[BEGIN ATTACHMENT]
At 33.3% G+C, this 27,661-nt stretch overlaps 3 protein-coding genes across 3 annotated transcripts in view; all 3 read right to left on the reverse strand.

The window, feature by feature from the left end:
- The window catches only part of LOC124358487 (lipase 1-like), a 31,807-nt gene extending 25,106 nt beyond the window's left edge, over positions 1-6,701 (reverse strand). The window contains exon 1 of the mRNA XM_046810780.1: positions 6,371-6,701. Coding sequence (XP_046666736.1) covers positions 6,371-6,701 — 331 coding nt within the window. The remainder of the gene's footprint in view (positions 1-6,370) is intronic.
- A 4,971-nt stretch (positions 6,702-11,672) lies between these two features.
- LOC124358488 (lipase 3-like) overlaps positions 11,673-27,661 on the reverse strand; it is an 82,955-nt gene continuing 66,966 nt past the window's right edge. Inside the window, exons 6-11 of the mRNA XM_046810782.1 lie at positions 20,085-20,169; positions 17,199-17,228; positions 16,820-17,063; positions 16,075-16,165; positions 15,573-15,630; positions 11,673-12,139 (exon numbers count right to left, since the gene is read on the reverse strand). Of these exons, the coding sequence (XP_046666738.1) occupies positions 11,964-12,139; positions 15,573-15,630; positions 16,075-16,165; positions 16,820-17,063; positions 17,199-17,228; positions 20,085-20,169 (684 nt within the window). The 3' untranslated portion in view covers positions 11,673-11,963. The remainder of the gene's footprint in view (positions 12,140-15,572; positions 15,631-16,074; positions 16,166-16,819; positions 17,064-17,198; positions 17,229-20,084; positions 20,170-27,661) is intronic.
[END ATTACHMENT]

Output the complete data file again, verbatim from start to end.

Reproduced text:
At 33.3% G+C, this 27,661-nt stretch overlaps 3 protein-coding genes across 3 annotated transcripts in view; all 3 read right to left on the reverse strand.

The window, feature by feature from the left end:
- The window catches only part of LOC124358487 (lipase 1-like), a 31,807-nt gene extending 25,106 nt beyond the window's left edge, over positions 1-6,701 (reverse strand). The window contains exon 1 of the mRNA XM_046810780.1: positions 6,371-6,701. Coding sequence (XP_046666736.1) covers positions 6,371-6,701 — 331 coding nt within the window. The remainder of the gene's footprint in view (positions 1-6,370) is intronic.
- A 4,971-nt stretch (positions 6,702-11,672) lies between these two features.
- LOC124358488 (lipase 3-like) overlaps positions 11,673-27,661 on the reverse strand; it is an 82,955-nt gene continuing 66,966 nt past the window's right edge. Inside the window, exons 6-11 of the mRNA XM_046810782.1 lie at positions 20,085-20,169; positions 17,199-17,228; positions 16,820-17,063; positions 16,075-16,165; positions 15,573-15,630; positions 11,673-12,139 (exon numbers count right to left, since the gene is read on the reverse strand). Of these exons, the coding sequence (XP_046666738.1) occupies positions 11,964-12,139; positions 15,573-15,630; positions 16,075-16,165; positions 16,820-17,063; positions 17,199-17,228; positions 20,085-20,169 (684 nt within the window). The 3' untranslated portion in view covers positions 11,673-11,963. The remainder of the gene's footprint in view (positions 12,140-15,572; positions 15,631-16,074; positions 16,166-16,819; positions 17,064-17,198; positions 17,229-20,084; positions 20,170-27,661) is intronic.